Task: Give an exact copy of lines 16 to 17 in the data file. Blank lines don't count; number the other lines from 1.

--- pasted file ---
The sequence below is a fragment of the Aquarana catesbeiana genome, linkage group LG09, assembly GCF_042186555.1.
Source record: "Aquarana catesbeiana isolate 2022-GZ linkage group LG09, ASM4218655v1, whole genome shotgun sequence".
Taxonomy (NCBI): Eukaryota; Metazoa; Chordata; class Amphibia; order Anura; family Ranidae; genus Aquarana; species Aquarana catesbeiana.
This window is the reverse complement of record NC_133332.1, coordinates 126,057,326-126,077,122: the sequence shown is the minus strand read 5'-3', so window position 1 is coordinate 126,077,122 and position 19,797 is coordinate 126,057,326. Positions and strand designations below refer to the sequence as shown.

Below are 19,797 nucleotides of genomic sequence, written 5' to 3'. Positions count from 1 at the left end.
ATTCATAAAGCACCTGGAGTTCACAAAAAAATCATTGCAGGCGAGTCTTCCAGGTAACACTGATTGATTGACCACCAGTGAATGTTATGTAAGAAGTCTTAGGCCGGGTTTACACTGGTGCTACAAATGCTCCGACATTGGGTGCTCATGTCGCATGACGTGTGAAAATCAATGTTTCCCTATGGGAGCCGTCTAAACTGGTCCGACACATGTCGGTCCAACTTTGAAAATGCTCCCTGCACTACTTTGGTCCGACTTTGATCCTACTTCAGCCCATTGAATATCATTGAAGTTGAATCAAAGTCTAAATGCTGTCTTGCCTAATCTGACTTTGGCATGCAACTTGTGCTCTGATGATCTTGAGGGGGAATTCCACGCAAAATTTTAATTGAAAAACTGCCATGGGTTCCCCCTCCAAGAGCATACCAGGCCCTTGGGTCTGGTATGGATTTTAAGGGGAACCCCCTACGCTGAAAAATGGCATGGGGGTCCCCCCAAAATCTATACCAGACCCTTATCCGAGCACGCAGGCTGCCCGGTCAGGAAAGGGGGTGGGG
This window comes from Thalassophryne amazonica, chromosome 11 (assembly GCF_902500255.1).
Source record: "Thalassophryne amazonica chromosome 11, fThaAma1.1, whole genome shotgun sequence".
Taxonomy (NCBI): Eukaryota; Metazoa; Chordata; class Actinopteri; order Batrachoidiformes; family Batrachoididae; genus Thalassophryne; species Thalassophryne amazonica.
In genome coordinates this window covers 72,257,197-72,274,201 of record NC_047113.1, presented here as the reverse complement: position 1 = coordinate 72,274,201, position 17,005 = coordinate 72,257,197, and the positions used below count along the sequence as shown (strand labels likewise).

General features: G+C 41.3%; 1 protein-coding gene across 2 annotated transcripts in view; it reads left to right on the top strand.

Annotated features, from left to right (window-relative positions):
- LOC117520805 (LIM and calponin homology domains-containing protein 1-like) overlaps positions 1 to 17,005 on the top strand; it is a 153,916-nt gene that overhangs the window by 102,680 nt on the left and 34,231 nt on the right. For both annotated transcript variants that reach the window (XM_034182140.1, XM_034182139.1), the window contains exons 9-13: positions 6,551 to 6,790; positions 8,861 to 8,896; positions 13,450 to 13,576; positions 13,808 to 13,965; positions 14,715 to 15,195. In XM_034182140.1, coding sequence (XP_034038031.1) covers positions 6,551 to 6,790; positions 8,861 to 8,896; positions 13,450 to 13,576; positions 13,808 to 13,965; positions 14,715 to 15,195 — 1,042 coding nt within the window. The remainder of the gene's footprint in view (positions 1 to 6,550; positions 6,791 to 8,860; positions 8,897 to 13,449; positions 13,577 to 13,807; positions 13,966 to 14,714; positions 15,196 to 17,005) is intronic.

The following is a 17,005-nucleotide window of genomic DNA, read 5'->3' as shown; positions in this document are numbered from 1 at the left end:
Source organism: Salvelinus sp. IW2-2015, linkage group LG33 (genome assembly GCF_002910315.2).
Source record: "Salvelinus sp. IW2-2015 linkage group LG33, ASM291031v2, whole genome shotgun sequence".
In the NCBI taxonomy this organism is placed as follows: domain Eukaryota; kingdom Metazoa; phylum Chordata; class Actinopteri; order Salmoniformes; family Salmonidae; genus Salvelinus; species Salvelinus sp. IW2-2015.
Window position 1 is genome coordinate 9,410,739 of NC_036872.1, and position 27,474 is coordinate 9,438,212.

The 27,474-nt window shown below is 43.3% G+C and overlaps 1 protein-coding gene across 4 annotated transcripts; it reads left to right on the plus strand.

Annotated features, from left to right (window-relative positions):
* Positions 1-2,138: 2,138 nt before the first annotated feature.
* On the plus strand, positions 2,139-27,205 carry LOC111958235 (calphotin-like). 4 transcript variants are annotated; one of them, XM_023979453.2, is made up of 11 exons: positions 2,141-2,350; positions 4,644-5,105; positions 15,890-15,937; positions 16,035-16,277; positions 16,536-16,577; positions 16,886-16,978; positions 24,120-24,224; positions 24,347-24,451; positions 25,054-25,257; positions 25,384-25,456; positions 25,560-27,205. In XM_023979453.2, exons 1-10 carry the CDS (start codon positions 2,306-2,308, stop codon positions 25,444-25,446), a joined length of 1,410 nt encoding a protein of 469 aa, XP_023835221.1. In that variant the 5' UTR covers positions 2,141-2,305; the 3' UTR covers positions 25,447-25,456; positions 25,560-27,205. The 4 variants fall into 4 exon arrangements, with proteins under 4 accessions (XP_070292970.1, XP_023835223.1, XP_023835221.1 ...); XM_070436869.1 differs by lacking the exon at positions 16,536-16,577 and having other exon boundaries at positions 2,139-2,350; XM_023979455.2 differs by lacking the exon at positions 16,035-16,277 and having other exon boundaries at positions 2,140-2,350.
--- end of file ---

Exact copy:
Source record: "Salvelinus sp. IW2-2015 linkage group LG33, ASM291031v2, whole genome shotgun sequence".
In the NCBI taxonomy this organism is placed as follows: domain Eukaryota; kingdom Metazoa; phylum Chordata; class Actinopteri; order Salmoniformes; family Salmonidae; genus Salvelinus; species Salvelinus sp. IW2-2015.